Baku, December 13, AZERTAC
Gerald Robbins, Senior Fellow at Foreign Policy Research Institute (FPRI), gave an exclusive commentary to Washington Bureau of AZERTAC on the occasion of 11th anniversary of death of National Leader of Azerbaijan Heyday Aliyev. Mr. Robbins served as Freedom House’s Program Director for Azerbaijan in 1995 when he was assigned to regional office in Baku, shortly after Javadov brothers attempted their coup.
“The nation was on the verge of complete chaos, reeling from Nagorno-Karabakh's aftermath. The general sentiment among the proverbial "man on the street" questioned the nation's independence, wondering whether the Soviet Union's demise had been a huge mistake,” noted Robbins on the second most recent security threat to the statehood. The other non-Karabakh related threats were the separatists movements in northern and southern districts of Azerbaijan in 1993.
Underlining the role of the returning leader, Robbins said that “Heydar Aliyev years stabilized the nation. I may not have agreed with many of his policies but readily acknowledge a markedly changed attitude among the citizenry during my stay. The general state of anxiety and uncertainty changed, a national consciousness was established. This was a significant accomplishment, considering the geopolitical environment Azerbaijan faces.”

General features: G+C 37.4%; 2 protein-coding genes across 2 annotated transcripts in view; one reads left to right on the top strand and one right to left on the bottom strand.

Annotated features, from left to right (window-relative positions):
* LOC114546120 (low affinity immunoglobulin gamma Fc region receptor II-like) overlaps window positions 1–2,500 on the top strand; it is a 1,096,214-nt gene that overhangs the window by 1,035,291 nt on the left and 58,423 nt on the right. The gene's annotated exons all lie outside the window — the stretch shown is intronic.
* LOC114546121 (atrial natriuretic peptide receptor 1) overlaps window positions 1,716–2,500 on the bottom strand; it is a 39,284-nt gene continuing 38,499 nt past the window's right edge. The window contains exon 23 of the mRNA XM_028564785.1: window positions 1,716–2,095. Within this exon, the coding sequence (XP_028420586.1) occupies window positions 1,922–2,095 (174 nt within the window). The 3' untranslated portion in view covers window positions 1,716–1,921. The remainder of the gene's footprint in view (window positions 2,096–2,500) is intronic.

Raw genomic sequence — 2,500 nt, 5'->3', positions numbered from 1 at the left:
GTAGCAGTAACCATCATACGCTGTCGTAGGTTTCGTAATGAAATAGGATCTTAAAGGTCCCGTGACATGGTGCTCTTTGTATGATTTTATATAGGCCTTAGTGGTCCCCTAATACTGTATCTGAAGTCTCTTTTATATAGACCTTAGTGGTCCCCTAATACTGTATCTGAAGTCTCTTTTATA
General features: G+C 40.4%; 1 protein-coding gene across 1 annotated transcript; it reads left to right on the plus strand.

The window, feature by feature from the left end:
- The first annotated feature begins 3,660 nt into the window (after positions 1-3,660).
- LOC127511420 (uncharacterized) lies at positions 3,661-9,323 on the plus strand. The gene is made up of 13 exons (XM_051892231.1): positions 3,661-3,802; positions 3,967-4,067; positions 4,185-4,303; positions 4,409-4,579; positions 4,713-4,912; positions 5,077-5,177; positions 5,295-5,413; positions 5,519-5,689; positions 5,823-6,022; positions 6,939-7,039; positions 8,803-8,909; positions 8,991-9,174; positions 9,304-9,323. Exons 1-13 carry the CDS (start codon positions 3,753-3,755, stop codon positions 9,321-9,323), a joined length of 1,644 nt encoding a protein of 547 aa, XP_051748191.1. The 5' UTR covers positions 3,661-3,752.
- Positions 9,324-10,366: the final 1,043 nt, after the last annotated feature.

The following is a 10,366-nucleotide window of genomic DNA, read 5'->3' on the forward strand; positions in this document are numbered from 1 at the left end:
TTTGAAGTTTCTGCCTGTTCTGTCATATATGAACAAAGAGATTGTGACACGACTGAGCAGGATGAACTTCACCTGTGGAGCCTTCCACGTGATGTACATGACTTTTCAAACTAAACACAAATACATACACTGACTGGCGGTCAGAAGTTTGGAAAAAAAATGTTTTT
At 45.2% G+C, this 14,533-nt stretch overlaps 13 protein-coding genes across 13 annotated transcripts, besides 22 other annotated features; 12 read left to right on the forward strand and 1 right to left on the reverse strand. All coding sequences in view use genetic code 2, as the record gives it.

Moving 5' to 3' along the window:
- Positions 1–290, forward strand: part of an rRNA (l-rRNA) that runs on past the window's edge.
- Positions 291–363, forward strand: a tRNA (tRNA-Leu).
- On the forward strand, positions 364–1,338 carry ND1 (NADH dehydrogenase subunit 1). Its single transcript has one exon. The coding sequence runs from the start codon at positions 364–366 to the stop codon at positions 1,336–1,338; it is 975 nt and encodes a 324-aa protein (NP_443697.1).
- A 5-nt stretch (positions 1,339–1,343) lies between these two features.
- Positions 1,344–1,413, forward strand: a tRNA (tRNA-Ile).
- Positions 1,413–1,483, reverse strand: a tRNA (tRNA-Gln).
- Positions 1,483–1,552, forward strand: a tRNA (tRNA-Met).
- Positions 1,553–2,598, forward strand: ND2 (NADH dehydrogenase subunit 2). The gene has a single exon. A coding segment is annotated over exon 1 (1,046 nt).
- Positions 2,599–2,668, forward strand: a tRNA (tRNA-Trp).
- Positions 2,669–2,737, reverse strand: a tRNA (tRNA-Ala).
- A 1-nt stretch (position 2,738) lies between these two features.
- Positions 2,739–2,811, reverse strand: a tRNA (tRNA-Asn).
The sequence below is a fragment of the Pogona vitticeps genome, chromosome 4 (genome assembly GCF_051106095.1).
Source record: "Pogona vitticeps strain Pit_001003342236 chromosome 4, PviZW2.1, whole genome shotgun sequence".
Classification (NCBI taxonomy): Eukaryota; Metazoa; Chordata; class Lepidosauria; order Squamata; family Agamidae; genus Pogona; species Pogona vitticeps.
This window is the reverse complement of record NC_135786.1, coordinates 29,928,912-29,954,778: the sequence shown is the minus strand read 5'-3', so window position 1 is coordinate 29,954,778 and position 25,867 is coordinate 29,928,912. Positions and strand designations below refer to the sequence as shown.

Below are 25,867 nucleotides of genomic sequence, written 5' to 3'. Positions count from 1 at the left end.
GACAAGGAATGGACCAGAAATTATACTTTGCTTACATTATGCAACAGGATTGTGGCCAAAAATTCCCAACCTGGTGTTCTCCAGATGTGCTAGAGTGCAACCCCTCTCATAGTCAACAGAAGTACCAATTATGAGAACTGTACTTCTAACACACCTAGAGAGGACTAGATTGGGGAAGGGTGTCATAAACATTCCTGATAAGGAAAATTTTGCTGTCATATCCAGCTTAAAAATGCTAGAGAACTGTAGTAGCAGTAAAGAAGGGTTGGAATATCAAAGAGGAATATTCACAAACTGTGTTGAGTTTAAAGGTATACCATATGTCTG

“In many respects,” Robbins continued, “Heydar Aliyev's legacy resembles Kemal Ataturk's. Both figures guided their nations through turbulent periods, displaying adept statesmanship and administration. Their governance wasn't egalitarian, but should be viewed in the prevailing environments which confronted the post -Soviet and Ottoman Empires. Political and economic survival were each man's primary goals; reforms became a secondary concern. Enacting the latter is a prerogative for successive leadership, be it Azerbaijan or other former Soviet states.”
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